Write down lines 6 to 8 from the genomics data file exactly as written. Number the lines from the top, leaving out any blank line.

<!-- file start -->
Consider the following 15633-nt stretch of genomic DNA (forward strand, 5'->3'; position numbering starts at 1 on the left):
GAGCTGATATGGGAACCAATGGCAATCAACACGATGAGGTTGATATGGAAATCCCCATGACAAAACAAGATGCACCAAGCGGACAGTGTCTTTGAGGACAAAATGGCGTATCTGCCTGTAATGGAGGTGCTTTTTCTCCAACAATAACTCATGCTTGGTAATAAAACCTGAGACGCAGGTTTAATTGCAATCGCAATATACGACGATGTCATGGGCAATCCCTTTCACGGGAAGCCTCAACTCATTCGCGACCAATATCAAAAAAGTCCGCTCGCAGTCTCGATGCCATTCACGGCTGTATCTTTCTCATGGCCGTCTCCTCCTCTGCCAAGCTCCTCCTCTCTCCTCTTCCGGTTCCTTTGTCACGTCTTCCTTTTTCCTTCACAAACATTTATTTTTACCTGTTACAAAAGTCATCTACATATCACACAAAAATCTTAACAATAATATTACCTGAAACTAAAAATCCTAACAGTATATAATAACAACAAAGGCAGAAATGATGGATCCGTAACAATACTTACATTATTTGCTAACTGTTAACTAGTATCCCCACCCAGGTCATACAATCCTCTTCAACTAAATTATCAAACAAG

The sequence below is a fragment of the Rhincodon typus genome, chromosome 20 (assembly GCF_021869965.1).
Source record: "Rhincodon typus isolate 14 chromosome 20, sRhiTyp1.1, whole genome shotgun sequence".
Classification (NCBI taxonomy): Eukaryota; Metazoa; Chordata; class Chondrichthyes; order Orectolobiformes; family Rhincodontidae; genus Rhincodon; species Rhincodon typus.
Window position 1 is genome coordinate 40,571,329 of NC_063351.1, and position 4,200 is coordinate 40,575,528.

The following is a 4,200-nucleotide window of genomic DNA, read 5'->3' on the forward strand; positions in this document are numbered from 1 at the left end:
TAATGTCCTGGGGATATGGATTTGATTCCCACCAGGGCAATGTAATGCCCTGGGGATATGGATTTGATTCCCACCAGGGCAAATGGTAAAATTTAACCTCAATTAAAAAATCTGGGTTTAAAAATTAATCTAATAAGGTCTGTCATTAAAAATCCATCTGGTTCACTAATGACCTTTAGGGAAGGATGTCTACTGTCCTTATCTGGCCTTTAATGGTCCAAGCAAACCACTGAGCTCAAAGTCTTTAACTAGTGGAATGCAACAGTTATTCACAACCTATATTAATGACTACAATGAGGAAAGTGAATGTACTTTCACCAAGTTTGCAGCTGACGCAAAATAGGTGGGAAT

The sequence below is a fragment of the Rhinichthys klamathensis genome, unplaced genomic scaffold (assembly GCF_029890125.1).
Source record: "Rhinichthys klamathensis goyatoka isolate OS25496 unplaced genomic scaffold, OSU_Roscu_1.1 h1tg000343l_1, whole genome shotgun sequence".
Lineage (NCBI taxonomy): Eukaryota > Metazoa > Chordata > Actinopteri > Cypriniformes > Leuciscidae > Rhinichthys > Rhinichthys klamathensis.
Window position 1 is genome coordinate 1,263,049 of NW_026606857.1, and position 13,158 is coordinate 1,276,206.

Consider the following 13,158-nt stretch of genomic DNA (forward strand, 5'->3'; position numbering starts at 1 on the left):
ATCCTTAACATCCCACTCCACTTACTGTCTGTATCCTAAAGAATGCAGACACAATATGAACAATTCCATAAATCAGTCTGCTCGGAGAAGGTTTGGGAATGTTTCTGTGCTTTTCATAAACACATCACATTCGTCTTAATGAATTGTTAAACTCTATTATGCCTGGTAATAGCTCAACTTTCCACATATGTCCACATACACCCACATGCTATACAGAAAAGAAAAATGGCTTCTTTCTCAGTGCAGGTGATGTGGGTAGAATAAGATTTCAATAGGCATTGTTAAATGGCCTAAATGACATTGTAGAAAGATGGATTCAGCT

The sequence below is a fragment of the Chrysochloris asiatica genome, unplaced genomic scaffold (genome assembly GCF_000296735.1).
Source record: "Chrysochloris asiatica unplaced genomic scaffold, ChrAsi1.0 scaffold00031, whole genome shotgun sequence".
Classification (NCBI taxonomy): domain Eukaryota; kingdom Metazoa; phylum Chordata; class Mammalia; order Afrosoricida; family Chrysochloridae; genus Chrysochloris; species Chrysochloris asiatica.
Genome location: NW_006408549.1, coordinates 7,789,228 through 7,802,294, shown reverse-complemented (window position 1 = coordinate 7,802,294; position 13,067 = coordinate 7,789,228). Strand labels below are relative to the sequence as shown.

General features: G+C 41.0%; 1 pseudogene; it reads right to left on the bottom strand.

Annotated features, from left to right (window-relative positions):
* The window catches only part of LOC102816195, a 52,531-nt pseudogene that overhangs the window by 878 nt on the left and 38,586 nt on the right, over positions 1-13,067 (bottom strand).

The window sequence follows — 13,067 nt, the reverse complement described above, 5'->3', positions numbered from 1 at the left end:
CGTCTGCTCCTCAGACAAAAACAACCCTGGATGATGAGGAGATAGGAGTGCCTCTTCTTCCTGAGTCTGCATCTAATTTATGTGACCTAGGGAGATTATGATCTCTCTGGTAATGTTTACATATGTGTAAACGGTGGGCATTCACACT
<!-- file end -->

Window position 1 is genome coordinate 40,571,329 of NC_063351.1, and position 4,200 is coordinate 40,575,528.

The following is a 4,200-nucleotide window of genomic DNA, read 5'->3' on the forward strand; positions in this document are numbered from 1 at the left end:
TAATGTCCTGGGGATATGGATTTGATTCCCACCAGGGCAATGTAATGCCCTGGGGATATGGATTTGATTCCCACCAGGGCAAATGGTAAAATTTAACCTCAATTAAAAAATCTGGGTTTAAAAATTAATCTAATAAGGTCTGTCATTAAAAATCCATCTGGTTCACTAATGACCTTTAGGGAAGGATGTCTACTGTCCTTATCTGGCCTTTAATGGTCCAAGCAAACCACTGAGCTCAAAGTCTTTAACTAGTGGAATGCAACAGTTATTCACAACCTATATTAATGACTACAATGAGGAAAGTGAATGTACTTTCACCAAGTTTGCAGCTGACGCAAAATAGGTGGGAAT